the “schmausen project” took place once again in schann, liechtenstein. for some reason i always find myself cooking japanese food. with increasing experience, however, the preparation and organisation for the “schmausen” are becoming less stressful. this time there were two single-pot dishes accompaåied by miso soup, rice, yokan, small delicacies, and “ko no mono”. though one of the single-pot dishes, “natto”, was not in a physical sense
so large, its attendant psychological meaning had the potential to assume
considerable proportions. for those who don’t enjoy “natto” – it is something that, frankly, stinks. For those who like “Natto” however, it is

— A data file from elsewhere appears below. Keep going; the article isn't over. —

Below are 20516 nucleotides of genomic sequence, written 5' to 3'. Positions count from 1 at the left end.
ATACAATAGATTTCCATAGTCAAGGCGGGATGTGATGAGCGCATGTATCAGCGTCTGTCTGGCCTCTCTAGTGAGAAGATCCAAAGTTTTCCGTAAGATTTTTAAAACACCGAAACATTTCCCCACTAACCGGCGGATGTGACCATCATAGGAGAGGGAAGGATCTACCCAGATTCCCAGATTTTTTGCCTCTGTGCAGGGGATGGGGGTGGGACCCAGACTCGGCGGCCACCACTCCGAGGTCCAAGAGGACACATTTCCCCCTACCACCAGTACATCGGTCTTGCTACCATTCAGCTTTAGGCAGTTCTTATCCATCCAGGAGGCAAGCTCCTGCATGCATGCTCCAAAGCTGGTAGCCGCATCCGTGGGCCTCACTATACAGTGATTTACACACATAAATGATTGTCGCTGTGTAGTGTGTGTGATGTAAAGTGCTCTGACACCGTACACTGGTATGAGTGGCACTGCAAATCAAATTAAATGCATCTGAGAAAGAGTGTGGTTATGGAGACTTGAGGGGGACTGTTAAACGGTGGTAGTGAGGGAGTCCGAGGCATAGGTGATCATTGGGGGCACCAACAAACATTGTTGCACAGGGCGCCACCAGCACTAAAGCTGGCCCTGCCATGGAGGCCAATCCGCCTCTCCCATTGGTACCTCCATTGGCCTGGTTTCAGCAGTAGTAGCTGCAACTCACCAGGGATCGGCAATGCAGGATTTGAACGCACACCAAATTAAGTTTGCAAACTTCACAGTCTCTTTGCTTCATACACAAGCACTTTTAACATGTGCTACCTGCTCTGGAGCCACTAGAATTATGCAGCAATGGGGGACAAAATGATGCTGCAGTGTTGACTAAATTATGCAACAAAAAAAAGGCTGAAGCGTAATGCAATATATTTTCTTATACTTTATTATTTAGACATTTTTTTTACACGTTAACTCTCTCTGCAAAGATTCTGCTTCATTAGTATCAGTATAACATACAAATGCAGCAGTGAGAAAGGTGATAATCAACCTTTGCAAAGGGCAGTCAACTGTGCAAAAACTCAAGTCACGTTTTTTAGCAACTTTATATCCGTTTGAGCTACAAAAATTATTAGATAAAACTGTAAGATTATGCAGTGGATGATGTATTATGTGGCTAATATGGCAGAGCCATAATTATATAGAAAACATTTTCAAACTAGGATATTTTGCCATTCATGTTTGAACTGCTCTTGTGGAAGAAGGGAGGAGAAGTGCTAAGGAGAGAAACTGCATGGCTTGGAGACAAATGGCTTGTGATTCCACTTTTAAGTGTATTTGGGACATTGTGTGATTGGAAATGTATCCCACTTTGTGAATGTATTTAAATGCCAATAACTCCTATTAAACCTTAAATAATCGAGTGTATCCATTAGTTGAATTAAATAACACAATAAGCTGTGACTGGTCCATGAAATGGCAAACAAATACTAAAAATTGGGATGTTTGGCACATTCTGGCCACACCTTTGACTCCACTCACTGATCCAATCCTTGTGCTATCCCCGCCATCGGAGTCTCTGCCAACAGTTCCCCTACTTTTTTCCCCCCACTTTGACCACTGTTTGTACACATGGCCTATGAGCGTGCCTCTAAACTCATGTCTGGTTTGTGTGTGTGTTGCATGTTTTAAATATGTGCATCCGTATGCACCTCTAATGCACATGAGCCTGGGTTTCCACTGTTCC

a dish that smells so good that it makes one’s mouth water. “n atto” is made with fermented Soya beans and served almost always with rice. One of
the participants had as a child visited Japan, and she recalled that at that time she had not enjoyed “natto”. Nonetheless, ten years after her
initial experience she tried “natto” again, and this time she exclaimed that “it tastes good!!” She even recommended it to another participant.
tastes really do change with time!
“i like it” – “i don’t like it” – these are phrases that i often hear when someone speaks about art. On the basis of the abovementioned example regarding taste, one can see that the terms “i like it” and “i don’t like it” do not form any basis for critique. it is quite simply a question of taste.